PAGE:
Frank Giustra and the Syrian Refugee Crisis

Jun 17, 2016
“If you saw what I saw, you too would want to help.” — Frank Giustra, President, The Radcliffe Foundation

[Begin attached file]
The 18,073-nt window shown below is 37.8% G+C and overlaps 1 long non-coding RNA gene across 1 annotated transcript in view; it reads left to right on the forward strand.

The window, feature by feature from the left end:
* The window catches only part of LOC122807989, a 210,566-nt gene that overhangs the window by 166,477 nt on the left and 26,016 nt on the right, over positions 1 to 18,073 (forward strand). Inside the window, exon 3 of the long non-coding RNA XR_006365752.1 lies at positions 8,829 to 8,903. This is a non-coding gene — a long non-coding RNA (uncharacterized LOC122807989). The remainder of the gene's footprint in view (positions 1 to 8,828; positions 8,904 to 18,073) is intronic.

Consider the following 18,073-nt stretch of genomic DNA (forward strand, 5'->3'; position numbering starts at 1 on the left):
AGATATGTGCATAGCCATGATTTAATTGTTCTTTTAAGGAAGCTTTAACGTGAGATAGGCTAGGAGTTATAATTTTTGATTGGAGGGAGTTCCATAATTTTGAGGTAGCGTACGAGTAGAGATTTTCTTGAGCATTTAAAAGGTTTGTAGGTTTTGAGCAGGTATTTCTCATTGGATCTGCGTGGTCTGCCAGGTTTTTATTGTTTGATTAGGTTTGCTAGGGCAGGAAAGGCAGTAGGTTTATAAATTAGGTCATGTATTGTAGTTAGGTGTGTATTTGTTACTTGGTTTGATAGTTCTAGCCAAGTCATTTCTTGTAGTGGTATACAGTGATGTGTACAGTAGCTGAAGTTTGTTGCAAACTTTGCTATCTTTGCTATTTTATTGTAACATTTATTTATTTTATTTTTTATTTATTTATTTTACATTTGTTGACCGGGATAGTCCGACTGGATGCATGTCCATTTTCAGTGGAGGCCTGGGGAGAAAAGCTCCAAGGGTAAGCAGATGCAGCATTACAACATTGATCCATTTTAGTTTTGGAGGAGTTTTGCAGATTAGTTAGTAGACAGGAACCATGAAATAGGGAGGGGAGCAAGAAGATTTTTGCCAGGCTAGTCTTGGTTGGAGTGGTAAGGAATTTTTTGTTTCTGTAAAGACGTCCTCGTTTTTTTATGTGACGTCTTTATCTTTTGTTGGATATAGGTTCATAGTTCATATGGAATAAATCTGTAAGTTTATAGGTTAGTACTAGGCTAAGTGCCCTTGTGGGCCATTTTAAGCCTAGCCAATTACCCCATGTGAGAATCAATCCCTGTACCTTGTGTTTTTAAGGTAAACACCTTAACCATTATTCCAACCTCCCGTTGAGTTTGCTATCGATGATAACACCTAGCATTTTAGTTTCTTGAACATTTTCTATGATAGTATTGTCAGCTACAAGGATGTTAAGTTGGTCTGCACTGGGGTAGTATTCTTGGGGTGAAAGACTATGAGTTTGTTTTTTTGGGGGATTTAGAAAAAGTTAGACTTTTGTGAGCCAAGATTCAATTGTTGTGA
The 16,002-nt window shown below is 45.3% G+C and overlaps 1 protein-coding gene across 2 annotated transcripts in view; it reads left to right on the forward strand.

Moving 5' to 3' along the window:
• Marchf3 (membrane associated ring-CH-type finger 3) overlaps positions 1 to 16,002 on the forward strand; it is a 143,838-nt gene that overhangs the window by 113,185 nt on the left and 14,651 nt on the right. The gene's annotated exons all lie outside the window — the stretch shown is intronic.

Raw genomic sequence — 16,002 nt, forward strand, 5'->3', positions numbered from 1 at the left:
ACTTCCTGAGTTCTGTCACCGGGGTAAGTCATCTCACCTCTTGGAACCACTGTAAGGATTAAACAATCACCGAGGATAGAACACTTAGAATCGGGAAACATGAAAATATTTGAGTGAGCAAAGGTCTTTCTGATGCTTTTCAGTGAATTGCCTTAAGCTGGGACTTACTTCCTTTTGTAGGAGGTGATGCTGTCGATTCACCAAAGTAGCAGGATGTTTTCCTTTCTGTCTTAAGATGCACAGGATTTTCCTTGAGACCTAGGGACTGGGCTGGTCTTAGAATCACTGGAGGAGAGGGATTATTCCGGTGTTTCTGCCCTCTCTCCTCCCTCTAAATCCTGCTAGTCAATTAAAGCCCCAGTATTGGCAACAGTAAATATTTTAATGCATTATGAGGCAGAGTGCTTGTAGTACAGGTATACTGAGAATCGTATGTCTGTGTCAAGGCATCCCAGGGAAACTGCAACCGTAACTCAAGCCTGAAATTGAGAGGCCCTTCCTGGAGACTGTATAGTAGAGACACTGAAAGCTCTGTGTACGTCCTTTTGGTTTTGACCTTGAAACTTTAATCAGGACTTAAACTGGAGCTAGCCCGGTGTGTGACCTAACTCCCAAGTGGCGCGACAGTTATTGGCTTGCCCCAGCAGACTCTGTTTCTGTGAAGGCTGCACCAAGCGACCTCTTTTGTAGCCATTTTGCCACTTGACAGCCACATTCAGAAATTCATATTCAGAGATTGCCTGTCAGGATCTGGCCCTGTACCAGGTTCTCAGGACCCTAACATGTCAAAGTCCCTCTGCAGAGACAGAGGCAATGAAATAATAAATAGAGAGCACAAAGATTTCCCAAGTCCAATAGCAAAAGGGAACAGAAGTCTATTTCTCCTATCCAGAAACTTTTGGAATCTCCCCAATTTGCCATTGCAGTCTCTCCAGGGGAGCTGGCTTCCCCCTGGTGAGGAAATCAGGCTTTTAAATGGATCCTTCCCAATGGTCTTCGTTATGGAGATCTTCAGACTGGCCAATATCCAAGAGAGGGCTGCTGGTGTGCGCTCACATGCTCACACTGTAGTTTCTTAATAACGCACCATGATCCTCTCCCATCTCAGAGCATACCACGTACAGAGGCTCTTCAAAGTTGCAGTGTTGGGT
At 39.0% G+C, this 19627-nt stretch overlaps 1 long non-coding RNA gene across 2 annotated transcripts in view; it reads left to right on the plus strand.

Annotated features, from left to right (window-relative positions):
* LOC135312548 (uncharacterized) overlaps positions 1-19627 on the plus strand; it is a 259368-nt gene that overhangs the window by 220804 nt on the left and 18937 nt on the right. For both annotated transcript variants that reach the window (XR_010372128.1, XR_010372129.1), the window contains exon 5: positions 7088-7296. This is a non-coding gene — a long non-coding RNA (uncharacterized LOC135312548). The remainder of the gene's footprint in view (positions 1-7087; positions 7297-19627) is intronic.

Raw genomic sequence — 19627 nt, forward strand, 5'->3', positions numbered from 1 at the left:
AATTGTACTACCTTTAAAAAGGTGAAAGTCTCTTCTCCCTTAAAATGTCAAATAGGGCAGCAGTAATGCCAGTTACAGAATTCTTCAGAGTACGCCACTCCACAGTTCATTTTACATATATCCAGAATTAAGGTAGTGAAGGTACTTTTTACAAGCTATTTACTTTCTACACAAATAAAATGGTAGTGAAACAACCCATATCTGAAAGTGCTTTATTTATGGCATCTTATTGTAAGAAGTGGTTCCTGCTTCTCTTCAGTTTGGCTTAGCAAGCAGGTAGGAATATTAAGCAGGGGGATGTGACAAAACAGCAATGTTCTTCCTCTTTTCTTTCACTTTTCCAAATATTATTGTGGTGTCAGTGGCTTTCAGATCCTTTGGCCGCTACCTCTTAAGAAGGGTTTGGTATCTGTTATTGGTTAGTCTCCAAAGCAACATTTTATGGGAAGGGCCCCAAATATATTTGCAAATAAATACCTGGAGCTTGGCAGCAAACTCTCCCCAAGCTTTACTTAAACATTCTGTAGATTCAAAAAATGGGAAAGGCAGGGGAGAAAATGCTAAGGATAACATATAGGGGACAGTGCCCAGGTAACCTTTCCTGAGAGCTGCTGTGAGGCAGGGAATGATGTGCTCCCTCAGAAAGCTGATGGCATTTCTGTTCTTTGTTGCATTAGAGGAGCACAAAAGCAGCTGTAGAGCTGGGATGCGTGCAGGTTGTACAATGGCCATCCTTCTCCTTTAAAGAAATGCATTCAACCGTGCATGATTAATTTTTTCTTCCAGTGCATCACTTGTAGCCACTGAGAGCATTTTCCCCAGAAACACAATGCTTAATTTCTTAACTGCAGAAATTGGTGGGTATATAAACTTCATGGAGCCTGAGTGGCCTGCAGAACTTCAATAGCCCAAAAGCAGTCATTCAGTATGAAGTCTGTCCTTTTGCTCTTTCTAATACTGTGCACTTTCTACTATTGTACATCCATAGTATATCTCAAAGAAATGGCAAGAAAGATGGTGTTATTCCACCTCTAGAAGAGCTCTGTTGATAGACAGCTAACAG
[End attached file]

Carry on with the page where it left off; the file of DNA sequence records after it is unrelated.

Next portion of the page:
Frank Giustra has witnessed plenty of misfortune throughout his life. But when he visited the Greek island of Lesbos in November 2015 to see the refugee crisis firsthand, he was shocked. “We were staying in a tiny little inn near the beach where refugee boats were landing,” he recalls. “We were heading back to the hotel on a gravel road late at night when we saw two flashlight beams on the shore. We stopped the car and I saw two guys I thought were volunteers. Our fixer, a member of the Greek special forces, said no, they’re smugglers.” He and his friend Amed heard voices, and gradually a boat materialized out of the pitch-black darkness. It was a flimsy vessel, packed with desperate people - women and kids and the elderly. Frank Giustra helped with the boat, holding it to shore as people scrambled out. “A woman handed me her three-year-old boy,” he recalls. “Suddenly I’m cradling this terrified child and watching people get off the boat. Some are laughing and thanking God. Most are solemn, in shock and disbelief. “That’s when it hit me: what if this were me, and my child? Imagine risking your life at night in a flimsy boat on the crossing between Turkey and Lesbos — ‘The Journey of Death,’ they call it. They know that many people drown, it’s no secret. When we asked people why they would take such a risk, they said, ‘Well, at least you only die once in the water. Sitting there with nothing, no future, we were going to die forever.’” He was still holding the little boy. When the mother got off the boat, he handed the child back to her. “I was speechless. I couldn’t say anything for the rest of the night. I went back to my room and I just lost it. That’s when I knew I could not stand by and do nothing. If you saw what I saw, you too would want to help.” “This is the greatest humanitarian catastrophe of our generation, of extraordinary proportions. Join me. Make a difference. It can be done.”